Raes review

Myffy Rigby
The creamy local burrata is ringed with a delicate zucchini, squash and mint salad.
The creamy local burrata is ringed with a delicate zucchini, squash and mint salad. Photo: Supplied

6-8 Marine Parade Byron Bay, NSW 2481

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Opening hours Daily noon-2.30pm, 6-8.30pm
Features Licensed
Prices Moderate (mains $20-$40)
Phone 02 6685 5366

Being rich in Byron Bay isn't about being showy – it's about the quality of your linen. And the brief at this seaside fine-diner, down to the Lucy Folk-designed trousers on the waitstaff, is pitch-perfect coastal ease in full louche effect.

Like most luxurious items in the area (the mid-century mansions, the weekend-spins-only vintage Porsches, the $25 kombucha, Hollywood-actor-now-Byron-resident Chris Hemsworth's abs), it's all about the DNA.

The property in which Raes is housed was owned – until the very early '90s – by local eccentric Ruth Harris. The sprawling rendered mansion, sitting just metres from Wategos Beach, was built in the 1960s, inspired by the work of Salvador Dali, and it's rumoured that Liberace once played the piano there. It doesn't really matter whether he did, or didn't. The story is the thing.

Highly seasoned kangaroo tartare is a sort of reverse Aussie vitello tonnato.
Highly seasoned kangaroo tartare is a sort of reverse Aussie vitello tonnato. Photo: Supplied

Back in the late '80s, the restaurant La Belle Epoque sat under the house. It was, at the time, the only fine-dining for kilometres. Today, it's the Cellar Bar for the main dining room upstairs, now run by Jason Saxby, who was last seen at Sardinian fine-diner Pilu at Freshwater. It wasn't until Saxby came on board in 2019 that Raes felt like anything more than a luxurious beachside locale for resort-hoppers. Now, things have gotten serious.

On my visit, a highly seasoned kangaroo tartare is set on a tuna sauce – a sort of reverse Aussie vitello tonnato when mixed together. It's served with a couple of whisper-thin crostini which, while very pretty on the plate, provide textural interest rather than a vehicle for moving the meat from plate to mouth. I'm not sure what Byron Bay has against carbs (actually, I do) but they really are needed with large serves of rich, highly seasoned fats and proteins.

Case in point, a knot of fresh and creamy local burrata, sitting comfortably alongside finger lime and basil puree, and a perfectly dressed salad of zucchini, squash and mint.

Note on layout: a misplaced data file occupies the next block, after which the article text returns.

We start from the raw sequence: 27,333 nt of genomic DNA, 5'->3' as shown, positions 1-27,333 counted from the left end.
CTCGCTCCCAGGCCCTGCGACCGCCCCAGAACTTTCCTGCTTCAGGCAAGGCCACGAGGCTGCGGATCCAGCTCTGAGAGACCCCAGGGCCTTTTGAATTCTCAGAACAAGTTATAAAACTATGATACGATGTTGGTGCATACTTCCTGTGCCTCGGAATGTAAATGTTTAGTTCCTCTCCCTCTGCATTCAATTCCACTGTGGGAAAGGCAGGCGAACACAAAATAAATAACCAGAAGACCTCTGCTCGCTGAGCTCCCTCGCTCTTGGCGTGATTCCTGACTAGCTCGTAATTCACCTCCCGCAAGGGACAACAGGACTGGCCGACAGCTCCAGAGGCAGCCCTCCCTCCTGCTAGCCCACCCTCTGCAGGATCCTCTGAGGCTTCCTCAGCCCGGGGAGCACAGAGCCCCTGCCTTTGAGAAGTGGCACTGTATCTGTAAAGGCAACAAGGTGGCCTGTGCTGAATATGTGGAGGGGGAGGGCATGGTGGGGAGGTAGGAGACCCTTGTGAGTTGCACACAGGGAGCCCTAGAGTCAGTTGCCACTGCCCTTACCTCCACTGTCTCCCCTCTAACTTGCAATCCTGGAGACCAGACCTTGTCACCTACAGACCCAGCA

The coconut tiramisu is a nod to Byron in all its alterno-glory.
The coconut tiramisu is a nod to Byron in all its alterno-glory. Photo: Supplied

It feels almost superfluous to have all this window dressing when the raw product is so good. But given the setting, the need for a bit of razzle dazzle on the plate is understandable. At any rate, order a side of the excellent bread. It's essential to make short work of the leftover sauces.

There's solid cooking going on here, and the marker for excellence is the pasta. A single, perfect al dente raviolo is filled with carbonara sauce and a perfect egg yolk centre that ebbs out on impact, finished with a scattering of chives. The jury's out on whether a straightforward carbonara might be a little less fiddly and a little more joyous eaten by the sea, but the flavour is definitely there.

Fregola – rubbly little Sardinian pasta nubbins – flesh out a spicy, beautifully buxom tomato broth, given extra oomph with the addition of 'nduja. That broth holds a clutch of mussels and pipis, enlivened with basil.

Luxury beach house vibes at Raes.
Luxury beach house vibes at Raes. Photo: Sean Fennessy

The only misfire, flavour-wise, is the main course of cobia with a garland of sprouted broccolini, desert limes, black garlic puree and crisped up kale. There's a lot going on in terms of bitter, dark flavour on the plate and it detracts from that nicely cooked piece of fish with its beautifully scarlet bloodlines and just-set flesh.

The use of Boon Luck Farm produce is a real highlight. Chat Thai restaurateur Palisa Anderson's Tyagarah farm provides the snow peas that are blackened and napped in a silky macadamia cream and served as a side. They're very delicious. As are the sweet things. In a nod to Byron in all its alterno-glory, the coconut tiramisu is everything you love about the original Italian dessert, only so much lighter and more perfumed when made with coconut cream.

Sure, service isn't perfect (you get the impression they did a callout for Byron's most beautiful backpackers, then worked backwards from there). But it is incredibly friendly and well-meaning. Most importantly, it feels like Saxby has made a home here, and really found his voice. And hey – isn't moving to Byron all about self-discovery?

The low-down

Raes

Vegetarian: Available, inquire when booking.

Drinks: A very easy drinking list, with summer in mind. Order a bottle of Bandol rosé and forget about it.

Go-to dish: Kangaroo tartare, now served with horseradish, beetroot, blood plum, hibiscus, $25.

Tip: Have a drink in the Cellar Bar after lunch and watch the sun go down.

http://raes.com.au/diningroom/